"The uncertainty about the timeline and extent of the outbreak makes it impossible to have any visibility about its final effect on companies," Emmanuel Bulle, senior director at Fitch Ratings, told DW. "One thing is clear, however, is that every week without selling cars means hundreds of millions of euros of uncovered fixed costs for the industry."
Most analysts believe that the carmakers would recover much of the lost sales in the second half, provided the outbreak fizzles out in the next three months.
They cite the example of China — the epicenter of the disease before it shifted to Europe. Retail car sales in the world's largest auto market have recovered to 50%-60% of the normal level within a matter of weeks, with premium cars, many of which are produced by the German companies, performing even better, UBS analyst Paul Gong told DW.
"This [the auto industry] is different from other industries where lost sales cannot and will not be recouped, such as gaming, restaurant, cinemas, etc. People in need of a car will still buy a car, in a month, in 3 months or in 6 months," Bulle said.
Analysts at Munich-based auto consultancy Berylls Strategy Advisors told DW that they expect the German carmakers to see a drop in sales of between 10% and 15 % from 2019 levels, if the outbreak is contained in the next three months.
Experts say it could get increasingly painful for the carmakers if the pandemic lasts longer as then it would start hurting the broader economy even more deeply and result in a loss in consumer confidence, ultimately hitting auto sales.
Setback to e-mobility
There are concerns that the coronavirus crisis could delay German carmakers' ambitious plans to transition to electric and self-driving cars, adding to the threat posed by low oil prices, which crashed to 17-year lows on Wednesday. Low oil prices bring down the cost of driving combustion engines, making them more attractive to car buyers.
The German companies are investing billions of euros on electric vehicles as they play catch-up with the likes of Tesla and China's BYD.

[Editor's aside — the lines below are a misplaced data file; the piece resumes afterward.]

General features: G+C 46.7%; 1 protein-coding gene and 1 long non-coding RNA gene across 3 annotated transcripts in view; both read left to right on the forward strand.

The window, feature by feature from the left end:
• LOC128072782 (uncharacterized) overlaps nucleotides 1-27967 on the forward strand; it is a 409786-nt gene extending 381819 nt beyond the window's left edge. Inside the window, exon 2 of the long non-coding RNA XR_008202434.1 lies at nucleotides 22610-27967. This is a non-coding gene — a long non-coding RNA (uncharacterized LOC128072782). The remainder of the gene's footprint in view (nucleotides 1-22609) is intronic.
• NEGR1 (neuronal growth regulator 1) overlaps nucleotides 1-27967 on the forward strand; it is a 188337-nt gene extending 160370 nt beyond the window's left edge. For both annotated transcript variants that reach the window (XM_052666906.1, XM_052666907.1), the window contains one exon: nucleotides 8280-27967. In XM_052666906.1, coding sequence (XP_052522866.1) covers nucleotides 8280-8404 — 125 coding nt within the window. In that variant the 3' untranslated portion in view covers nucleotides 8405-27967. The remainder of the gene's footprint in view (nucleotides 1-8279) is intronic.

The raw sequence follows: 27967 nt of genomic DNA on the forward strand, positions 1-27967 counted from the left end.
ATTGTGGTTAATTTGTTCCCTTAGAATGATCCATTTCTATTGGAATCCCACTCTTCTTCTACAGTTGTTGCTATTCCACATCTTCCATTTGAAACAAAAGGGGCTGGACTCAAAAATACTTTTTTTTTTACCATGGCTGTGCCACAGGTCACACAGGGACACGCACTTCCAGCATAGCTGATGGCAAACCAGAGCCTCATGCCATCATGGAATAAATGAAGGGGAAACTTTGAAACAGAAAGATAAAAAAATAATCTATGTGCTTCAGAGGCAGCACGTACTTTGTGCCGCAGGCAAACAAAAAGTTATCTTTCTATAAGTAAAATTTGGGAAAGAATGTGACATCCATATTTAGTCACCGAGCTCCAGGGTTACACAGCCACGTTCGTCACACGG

Taking the lead is Volkswagen, which is betting €33 billion on electric vehicles and plans to flood the market with 75 all-electric models over the next decade.
The auto company plans to roll out the German-built ID.3 hatchback this summer. But VW has reportedly struggled with major software problems with the compact car, which according to some reports could force the company to push back the sales launch by a year.
VW has so far stuck with the timeline. But that could change.
"The electrification of individual mobility is likely to be set back by the crisis by about a year," Berylls Strategy analysts said. "Because in addition to production losses, infrastructure measures such as the rapid expansion of the store network are likely to progress much more slowly."
Dudenhöffer says German carmakers' electric ambitions could be impacted by any change in proposed EU regulations aimed at controlling vehicular pollution.
There is already some chatter about how the EU should delay the implementation of stricter emissions targets set for 2021 in the wake of the pandemic. European carmakers could face billions of euros in fines if they fail to meet the new targets. But the auto expert cautions auto companies against using the current crisis as an alibi to delay their electric vehicle push.
"If they delay now, they will pay for it in the future," he said.